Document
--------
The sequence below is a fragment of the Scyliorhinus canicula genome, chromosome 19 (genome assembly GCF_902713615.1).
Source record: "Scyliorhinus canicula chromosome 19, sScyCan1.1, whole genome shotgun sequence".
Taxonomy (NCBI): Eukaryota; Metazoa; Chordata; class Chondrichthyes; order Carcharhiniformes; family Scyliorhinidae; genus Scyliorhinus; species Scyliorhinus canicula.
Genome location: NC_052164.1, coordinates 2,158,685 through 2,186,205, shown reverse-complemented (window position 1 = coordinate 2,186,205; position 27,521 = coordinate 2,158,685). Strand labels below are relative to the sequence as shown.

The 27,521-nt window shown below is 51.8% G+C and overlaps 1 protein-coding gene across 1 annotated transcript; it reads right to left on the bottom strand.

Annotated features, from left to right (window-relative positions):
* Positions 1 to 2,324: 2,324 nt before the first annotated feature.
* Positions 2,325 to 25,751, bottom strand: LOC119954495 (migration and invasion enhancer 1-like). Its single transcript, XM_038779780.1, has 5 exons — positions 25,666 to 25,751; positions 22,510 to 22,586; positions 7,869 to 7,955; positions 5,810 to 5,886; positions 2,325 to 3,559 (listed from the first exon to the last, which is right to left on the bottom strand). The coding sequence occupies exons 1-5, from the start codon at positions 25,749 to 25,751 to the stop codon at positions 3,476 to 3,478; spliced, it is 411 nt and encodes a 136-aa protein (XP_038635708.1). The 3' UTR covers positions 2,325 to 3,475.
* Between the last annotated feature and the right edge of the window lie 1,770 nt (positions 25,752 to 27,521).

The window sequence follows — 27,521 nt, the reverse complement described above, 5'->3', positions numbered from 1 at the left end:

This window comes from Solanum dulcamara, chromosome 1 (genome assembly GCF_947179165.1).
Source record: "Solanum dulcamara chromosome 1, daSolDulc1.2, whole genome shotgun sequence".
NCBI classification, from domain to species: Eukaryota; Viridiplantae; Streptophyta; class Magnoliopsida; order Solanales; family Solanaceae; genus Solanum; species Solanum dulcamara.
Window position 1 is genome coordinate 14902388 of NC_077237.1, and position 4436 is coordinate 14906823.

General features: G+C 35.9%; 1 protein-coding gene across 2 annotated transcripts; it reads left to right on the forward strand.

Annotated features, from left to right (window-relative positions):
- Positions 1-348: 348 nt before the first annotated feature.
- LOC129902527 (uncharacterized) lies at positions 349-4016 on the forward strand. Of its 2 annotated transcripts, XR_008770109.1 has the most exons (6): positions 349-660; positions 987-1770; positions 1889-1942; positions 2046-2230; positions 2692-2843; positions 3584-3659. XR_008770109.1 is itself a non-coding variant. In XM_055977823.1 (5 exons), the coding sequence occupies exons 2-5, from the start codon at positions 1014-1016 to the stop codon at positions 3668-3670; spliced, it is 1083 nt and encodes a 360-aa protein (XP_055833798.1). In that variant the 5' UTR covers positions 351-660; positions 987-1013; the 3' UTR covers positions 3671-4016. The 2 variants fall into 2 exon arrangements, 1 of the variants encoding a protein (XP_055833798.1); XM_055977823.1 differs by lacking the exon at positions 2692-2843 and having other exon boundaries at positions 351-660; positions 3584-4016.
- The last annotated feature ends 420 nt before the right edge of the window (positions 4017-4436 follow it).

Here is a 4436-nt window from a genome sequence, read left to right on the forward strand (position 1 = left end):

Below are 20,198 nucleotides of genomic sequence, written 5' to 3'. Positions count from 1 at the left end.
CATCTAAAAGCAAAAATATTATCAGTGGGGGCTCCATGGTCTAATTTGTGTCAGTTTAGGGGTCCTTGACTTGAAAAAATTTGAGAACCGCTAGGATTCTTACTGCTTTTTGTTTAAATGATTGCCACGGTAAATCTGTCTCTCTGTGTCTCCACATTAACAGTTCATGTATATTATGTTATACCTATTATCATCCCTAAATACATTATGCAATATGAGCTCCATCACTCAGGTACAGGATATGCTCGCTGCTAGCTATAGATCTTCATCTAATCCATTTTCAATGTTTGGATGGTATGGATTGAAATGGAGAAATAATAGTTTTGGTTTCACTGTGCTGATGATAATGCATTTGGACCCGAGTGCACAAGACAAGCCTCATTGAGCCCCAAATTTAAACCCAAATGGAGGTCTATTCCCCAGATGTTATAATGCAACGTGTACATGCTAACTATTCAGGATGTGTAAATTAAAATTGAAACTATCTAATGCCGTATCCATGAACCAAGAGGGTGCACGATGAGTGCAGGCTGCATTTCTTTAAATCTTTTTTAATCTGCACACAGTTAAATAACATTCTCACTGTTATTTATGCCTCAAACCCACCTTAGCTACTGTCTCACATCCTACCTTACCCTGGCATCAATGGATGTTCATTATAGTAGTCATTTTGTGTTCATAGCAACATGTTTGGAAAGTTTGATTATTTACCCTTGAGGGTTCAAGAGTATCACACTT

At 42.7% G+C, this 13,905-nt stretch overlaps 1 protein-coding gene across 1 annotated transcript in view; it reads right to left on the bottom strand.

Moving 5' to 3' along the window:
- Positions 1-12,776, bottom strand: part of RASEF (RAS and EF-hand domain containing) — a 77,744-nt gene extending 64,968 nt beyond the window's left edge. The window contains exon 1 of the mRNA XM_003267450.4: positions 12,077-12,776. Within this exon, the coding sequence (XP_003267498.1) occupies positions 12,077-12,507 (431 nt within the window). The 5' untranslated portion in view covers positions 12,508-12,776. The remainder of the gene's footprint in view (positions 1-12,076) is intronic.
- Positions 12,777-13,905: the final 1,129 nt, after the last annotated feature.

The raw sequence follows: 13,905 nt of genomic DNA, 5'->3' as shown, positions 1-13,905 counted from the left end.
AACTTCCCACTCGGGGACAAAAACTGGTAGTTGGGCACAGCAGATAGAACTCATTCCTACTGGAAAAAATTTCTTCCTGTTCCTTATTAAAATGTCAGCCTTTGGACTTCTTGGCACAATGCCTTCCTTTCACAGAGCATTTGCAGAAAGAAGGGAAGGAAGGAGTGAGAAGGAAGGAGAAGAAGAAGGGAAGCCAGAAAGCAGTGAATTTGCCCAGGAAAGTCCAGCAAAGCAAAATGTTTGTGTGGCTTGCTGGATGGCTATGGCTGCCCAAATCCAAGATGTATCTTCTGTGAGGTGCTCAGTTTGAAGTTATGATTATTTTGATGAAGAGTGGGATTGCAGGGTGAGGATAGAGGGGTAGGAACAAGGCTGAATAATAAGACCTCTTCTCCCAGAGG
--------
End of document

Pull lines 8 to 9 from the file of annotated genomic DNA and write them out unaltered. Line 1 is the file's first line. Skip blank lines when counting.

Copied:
* Positions 2,325 to 25,751, bottom strand: LOC119954495 (migration and invasion enhancer 1-like). Its single transcript, XM_038779780.1, has 5 exons — positions 25,666 to 25,751; positions 22,510 to 22,586; positions 7,869 to 7,955; positions 5,810 to 5,886; positions 2,325 to 3,559 (listed from the first exon to the last, which is right to left on the bottom strand). The coding sequence occupies exons 1-5, from the start codon at positions 25,749 to 25,751 to the stop codon at positions 3,476 to 3,478; spliced, it is 411 nt and encodes a 136-aa protein (XP_038635708.1). The 3' UTR covers positions 2,325 to 3,475.
* Between the last annotated feature and the right edge of the window lie 1,770 nt (positions 25,752 to 27,521).